What to expect when you stop drinking
There are many benefits to your health if you cut out alcohol completely. This guide takes you through what you can expect when you stop drinking, in the short and long-term.
Whether you are stopping for good, or just having some time off, it’s a good idea to be prepared for the changes you may see when you stop drinking.
But first, if you think you may be experiencing any of the symptoms of alcohol dependence, you should consult your doctor or another medical professional about it as soon as possible, as alcohol withdrawal can be dangerous. There are also a number of national alcohol support services that you can go to for advice.
If you’re concerned you may be alcohol dependant take our confidential alcohol self-assessment test.
It may sound obvious, but stopping drinking means you will no longer suffer from hangovers. The nausea, headaches or tiredness you may have felt the morning after drinking could be replaced with improved mood as well as feelings of productivity.
Regular, heavy drinking interferes with chemicals in the brain that are vital for good mental health. So while you might feel relaxed after a drink, in the long run alcohol can contribute to feelings of depression and anxiety. Stopping drinking could make feelings of stress easier to deal with.
If you stop drinking completely, one of the first things you notice should be improved energy levels.
Regular drinking can affect the quality of your sleep making you feel tired and sluggish. This is because drinking disrupts your sleep cycle.1
When you drink alcohol before bed you may fall into deep sleep quicker. This is why some people find drinking alcohol helps them get to sleep. But as the night goes on you spend less time in this deep sleep and more time than usual in the less restful, Rapid Eye Movement (REM) stage of sleep2.
This can leave you feeling tired the next day no matter how long you stay in bed.
Drinking less alcohol can have a positive impact on your appearance and your skin in particular.
Alcohol dehydrates your body, including the skin, and this happens every time you drink. This can cause your skin and eyes to look dull. But if you reduce the amount of alcohol you drink, your skin and eyes should soon start to look brighter.
A pint of lager can contain the same amount of calories as a slice of pizza, or a large glass of wine the same an ice cream sundae.
Alcoholic drinks contain lots of ‘empty’ calories, meaning your body doesn’t get any nutritional value from alcohol. In fact, alcohol contains almost as many calories as pure fat. Drinking alcohol also reduces the amount of fat your body burns for energy.
Not drinking at all is likely to make it easier to maintain a healthy weight.
If you are overweight and you regularly drink alcohol, you should find that your weight falls noticeably if you reduce the amount you drink each week. And you can maintain your healthier weight by not starting to drink more again.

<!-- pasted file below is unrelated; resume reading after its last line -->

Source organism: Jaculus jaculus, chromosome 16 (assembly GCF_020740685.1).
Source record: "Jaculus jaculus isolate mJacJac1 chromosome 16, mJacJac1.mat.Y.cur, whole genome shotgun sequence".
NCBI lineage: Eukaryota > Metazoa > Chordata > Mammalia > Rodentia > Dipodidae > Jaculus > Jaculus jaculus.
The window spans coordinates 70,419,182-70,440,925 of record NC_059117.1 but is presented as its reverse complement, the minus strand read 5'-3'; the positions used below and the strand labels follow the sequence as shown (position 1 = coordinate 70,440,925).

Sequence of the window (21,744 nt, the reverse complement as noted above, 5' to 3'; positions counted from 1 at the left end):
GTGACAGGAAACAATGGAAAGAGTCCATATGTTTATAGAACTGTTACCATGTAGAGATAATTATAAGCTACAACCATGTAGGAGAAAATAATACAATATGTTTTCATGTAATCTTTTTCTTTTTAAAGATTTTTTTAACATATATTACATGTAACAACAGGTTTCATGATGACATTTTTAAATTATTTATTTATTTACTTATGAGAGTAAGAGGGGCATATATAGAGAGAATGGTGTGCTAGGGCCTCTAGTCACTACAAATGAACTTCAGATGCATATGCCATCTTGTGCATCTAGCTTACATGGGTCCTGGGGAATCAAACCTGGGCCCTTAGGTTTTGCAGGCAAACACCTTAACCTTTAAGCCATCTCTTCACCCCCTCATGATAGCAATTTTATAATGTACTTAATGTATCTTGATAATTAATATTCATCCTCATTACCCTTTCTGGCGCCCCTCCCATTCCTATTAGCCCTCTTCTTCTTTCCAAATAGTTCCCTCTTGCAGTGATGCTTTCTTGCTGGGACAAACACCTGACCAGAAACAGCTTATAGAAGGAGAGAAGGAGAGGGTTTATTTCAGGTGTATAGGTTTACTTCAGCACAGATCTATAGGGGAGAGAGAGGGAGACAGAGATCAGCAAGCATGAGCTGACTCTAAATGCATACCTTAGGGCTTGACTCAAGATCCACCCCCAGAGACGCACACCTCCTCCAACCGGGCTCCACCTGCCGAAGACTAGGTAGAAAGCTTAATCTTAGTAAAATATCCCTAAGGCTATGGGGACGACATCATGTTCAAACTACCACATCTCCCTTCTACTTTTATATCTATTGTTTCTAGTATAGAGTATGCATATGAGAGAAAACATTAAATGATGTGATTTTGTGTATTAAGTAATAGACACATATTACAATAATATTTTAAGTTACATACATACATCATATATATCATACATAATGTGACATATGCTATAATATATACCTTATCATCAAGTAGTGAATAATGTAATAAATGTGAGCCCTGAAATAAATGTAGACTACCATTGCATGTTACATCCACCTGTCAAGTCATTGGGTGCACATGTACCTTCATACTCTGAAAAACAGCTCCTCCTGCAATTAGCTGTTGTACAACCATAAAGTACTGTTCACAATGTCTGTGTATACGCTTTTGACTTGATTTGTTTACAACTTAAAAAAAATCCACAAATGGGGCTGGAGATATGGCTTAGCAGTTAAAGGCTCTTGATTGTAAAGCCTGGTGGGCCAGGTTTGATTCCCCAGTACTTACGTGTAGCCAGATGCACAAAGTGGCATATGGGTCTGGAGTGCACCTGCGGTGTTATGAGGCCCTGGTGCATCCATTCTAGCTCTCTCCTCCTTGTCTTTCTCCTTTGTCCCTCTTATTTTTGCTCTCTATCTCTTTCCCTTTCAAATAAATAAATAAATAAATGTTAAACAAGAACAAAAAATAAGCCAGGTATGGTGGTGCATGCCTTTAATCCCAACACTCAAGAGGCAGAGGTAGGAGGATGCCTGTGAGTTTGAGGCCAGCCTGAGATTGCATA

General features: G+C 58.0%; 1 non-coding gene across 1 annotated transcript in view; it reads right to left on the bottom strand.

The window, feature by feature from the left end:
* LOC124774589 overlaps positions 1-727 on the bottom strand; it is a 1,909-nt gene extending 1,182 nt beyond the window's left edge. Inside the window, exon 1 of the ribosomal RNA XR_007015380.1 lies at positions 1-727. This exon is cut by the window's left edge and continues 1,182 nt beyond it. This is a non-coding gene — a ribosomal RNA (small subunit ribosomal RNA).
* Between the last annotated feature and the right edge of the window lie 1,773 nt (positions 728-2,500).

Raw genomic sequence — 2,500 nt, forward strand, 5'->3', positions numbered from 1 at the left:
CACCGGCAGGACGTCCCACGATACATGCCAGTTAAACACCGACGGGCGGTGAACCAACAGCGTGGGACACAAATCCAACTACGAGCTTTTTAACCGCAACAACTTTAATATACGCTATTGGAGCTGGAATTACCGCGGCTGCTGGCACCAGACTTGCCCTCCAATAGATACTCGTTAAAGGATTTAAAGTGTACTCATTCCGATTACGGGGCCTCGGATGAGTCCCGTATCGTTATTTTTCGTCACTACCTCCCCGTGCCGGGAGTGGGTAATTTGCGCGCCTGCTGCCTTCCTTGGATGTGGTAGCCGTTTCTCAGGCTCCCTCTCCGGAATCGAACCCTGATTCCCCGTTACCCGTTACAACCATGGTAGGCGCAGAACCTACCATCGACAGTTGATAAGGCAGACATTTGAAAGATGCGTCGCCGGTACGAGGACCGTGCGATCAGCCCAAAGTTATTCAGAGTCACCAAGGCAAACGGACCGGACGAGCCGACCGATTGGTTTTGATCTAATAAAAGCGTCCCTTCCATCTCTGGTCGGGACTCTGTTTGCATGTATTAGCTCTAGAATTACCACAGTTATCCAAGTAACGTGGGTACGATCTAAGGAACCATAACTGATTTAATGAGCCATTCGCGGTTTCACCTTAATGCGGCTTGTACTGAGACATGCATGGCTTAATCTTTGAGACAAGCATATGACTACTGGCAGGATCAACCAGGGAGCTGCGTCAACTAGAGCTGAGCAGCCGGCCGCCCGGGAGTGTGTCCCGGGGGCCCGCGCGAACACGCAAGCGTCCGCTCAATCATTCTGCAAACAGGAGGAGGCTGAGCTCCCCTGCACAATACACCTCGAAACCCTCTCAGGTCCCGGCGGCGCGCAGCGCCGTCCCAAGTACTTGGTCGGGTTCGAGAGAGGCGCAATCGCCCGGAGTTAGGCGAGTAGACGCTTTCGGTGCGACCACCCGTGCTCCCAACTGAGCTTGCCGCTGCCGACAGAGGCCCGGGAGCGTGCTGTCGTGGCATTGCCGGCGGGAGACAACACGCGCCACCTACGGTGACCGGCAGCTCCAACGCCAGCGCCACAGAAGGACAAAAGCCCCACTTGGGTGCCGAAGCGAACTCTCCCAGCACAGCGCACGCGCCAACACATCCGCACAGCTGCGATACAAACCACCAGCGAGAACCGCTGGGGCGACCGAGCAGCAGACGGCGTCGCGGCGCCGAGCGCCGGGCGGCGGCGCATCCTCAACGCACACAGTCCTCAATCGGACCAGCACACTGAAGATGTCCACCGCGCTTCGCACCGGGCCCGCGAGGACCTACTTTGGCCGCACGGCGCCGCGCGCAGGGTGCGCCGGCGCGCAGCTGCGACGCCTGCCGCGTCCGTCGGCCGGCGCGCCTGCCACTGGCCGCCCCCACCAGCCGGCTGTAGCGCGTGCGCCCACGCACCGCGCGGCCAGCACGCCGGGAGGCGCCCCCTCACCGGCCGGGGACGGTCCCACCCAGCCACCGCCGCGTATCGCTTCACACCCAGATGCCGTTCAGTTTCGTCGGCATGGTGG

Giving up drinking will also have a big impact on your liver and should reduce the chances of developing liver disease.
Find out more about alcohol-related liver disease.
The less you drink the less risk there is to your long-term health. When you stop drinking you lower the risk of developing a range of health problems, such as:
If you want to experience the positive benefits of drinking less, a good way is to try having alcohol-free days.
Just a few days off a week could be enough to help you see the positive benefits, so you’ll be more likely to reduce your drinking over a longer period of time.
We have lots more useful hints about how to reduce your drinking.
Drinkchat is our free online chat service. Our trained advisors are on hand between 10am-2pm, Monday to Friday, to provide confidential advice.
If you can’t contact Drinkchat in those hours, or would prefer to talk to someone on the phone, you can call Drinkline on 0300 123 1110 (weekdays 9am–8pm, weekends 11am–4pm) and speak to a trained adviser.
 Roehrs, T. and Roth, T., (2001) Sleep, sleepiness, and alcohol use. Alcohol research and Health, 25(2), pp.101-109.
 (3) HOBSON, R.M. and MAUGHAN, R.J., 2010. Hydration status and the diuretic action of a small dose of alcohol.Alcohol and Alcoholism, 45 (4), pp. 366-373. ISSN 1464-3502 Available at: https://alcalc.oxfordjournals.org/content/45/4/366
 Bagnardi, V., Rota, M., Botteri, E., et al. (2013). Light alcohol drinking and cancer: a meta-analysis. Annals of oncology, 24(2), pp.301-308.
 Robert S. O ’ Shea, Srinivasan Dasarathy and Arthur J. McCullough. Alcoholic Liver Disease Am J Gastroenterol 2010; 105:14–32; doi: 10.1038/ajg.2009.593; Available at: https://www.nature.com/ajg/journal/v105/n1/full/ajg2009593a.html
 Savolainen, V, T, Liesto, k, Mannikko, A. et al. (1993) Alcohol consumption and Alcoholic liver disease: evidence of a threshold level of effects of ethanol. Alcoholism: Clinical and Experimental research. 17, 1112-1117. Available at: https://onlinelibrary.wiley.com/doi/abs/10.1111/j.1530-0277.1993.tb05673.x
 Xin, X, He, J, Frontini, M. et al. (2001) Effects of alcohol reduction on blood pressure: A meta-analysis of randomized controlled trials. Hypertension, 38 (5), 1112-1117. Available at: https://onlinelibrary.wiley.com/doi/abs/10.1111/j.1530-0277.1993.tb05673.x
 Roerecke, M. & Rehm, J. (2010) Irregular heavy drinking occasions and risk of ischemic heart disease: a systematic review of meta-analysis. American Journal of Epidemiology, 171, 633-644.
 K Anderson, V Nisenblat & R Norman 2010; ‘Lifestyle factors in people seeking infertility treatment – A review’. Australian and New Zealand Journal of Obstetrics and Gynaecology, Vol.50, Issue 1, pp8--202